What is a Special Needs Trust?
Establishing a special needs trust can provide security for a loved one with a disability. If the loved one is receiving benefits from a government program, these trusts can supplement them while allowing beneficiaries to receive trust assets.
Choosing a responsible trustee is important for special needs trusts, since this person will have authority to use the funds as they see fit. Giving this control to the trustee protects the beneficiary from having their Medicaid or social security benefits affected by the trust funds.
Seniors can benefit from special needs trusts, especially if they have disabled spouses, children, or grandchildren. These trusts are also useful with helping to qualify for long term care through Medicaid.
First and Third Party Special Needs Trusts
There are different types of special needs trusts. A first party special needs trust can apply to the loved one’s personal accident settlements and inheritances. When the beneficiary dies, any remaining assets must be used to pay the government back for medical costs.
Third party special needs trusts are the most commonly used by family members. These trusts can cover all types of assets owned by another person, including investments and property. The difference is that when the beneficiary passes away, the remaining assets do not have to be used to pay back the government; they can be distributed to charity or family members.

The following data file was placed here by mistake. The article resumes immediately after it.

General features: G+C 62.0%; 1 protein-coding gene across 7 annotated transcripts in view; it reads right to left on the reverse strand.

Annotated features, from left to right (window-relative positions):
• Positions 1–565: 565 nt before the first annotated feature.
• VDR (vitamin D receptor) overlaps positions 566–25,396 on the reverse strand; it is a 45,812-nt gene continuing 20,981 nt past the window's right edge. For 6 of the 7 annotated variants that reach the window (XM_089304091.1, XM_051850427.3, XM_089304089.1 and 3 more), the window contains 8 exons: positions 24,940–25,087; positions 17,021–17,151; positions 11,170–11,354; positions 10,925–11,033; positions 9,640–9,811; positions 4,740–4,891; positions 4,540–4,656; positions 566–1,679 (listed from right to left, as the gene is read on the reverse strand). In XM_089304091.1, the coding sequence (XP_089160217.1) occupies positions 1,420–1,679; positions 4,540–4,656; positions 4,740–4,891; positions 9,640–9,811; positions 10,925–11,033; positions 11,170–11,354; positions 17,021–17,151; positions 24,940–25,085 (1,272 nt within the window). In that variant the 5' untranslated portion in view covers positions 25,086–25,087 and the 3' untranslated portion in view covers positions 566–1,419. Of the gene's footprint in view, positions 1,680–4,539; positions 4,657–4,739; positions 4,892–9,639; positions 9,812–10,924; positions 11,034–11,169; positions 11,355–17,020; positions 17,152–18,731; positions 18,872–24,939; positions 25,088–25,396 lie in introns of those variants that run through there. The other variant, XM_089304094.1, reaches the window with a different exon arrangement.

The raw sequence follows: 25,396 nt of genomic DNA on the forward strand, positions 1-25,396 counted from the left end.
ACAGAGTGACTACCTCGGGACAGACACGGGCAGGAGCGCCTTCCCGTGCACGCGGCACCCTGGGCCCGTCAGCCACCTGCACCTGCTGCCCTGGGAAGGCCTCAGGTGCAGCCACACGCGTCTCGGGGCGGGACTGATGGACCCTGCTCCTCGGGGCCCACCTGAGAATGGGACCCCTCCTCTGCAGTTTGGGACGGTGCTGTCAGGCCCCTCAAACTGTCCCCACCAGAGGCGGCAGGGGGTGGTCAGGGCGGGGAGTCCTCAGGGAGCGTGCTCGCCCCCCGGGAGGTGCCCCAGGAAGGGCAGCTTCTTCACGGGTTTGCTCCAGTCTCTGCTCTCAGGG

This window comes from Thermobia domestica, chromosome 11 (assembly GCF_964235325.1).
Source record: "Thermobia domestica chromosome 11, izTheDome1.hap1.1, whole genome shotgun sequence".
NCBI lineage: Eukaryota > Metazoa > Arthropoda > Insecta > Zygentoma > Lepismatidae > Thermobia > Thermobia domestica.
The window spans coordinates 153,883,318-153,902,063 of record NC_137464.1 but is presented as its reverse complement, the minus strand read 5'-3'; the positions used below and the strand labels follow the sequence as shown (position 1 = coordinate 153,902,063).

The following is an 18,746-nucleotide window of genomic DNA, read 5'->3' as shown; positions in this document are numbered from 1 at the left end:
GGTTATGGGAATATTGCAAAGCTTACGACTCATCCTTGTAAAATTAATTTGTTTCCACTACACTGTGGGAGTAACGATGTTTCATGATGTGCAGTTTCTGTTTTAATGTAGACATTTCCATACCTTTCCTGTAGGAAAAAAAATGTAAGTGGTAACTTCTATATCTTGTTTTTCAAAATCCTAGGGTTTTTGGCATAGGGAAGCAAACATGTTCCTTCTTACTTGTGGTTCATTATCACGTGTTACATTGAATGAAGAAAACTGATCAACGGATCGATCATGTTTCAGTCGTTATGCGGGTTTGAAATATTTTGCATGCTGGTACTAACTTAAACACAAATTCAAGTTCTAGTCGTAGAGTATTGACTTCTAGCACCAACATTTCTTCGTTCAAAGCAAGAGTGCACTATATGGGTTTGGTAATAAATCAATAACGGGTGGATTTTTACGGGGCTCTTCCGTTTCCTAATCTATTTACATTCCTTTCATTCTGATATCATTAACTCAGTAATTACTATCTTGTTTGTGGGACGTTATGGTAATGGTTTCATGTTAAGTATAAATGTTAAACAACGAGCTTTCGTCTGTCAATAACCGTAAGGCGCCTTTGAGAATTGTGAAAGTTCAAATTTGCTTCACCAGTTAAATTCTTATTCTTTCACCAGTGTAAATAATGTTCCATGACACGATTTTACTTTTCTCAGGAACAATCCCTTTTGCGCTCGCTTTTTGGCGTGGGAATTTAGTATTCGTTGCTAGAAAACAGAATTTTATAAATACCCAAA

Pooled Special Needs Trusts
Another option is a pooled trust, which may be more cost-effective. These are set up by non-profit organizations, with smaller accounts set up within a larger trust. The special needs beneficiaries are grouped together, and the trust monies can be invested and managed by a trustee. These are also referred to as community trusts and can be a good choice if a trustee cannot be found.
How Special Needs Trusts Work
Trustees are not permitted to give trust money to the beneficiary, as doing so could affect SSI and Medicaid eligibility. The funds can be used for things like medical and dental costs, education, recreation and vacations, caregivers, furniture, and cars, provided they follow the trust’s terms. It is important to understand what the money can be used for, since certain items may decrease SSI benefits. For example, disbursements for shelter and food may be considered as income for the beneficiary.
Setting Up a Special Needs Trust
Deciding which kind of special needs trusts to set up will depend on many factors, including the type of special needs the beneficiary has, as well as the amount and type of assets and long-term care concerns.
These trusts need to be worded specifically, which can be challenging for the inexperienced. Some of the main components include a statement that the trust will be used for “supplemental and extra care” in addition to government benefits. It should also make mention that it is not to be used for a basic support trust, and can include information about later Medicaid reimbursement, if applicable.
Brooklyn Elder Care Lawyers at Korsinsky & Klein, LLP Understand Special Needs Trusts
Setting up a trust can help protect your family’s assets. Call a knowledgeable Brooklyn elder law lawyer at Korsinsky & Klein, LLP for all of your estate planning needs. Reach us at 212-495-8133 or complete an online form. With offices in Brooklyn, New York, and Lakewood, New Jersey, we serve families in Manhattan, Long Island, and Westchester, New York.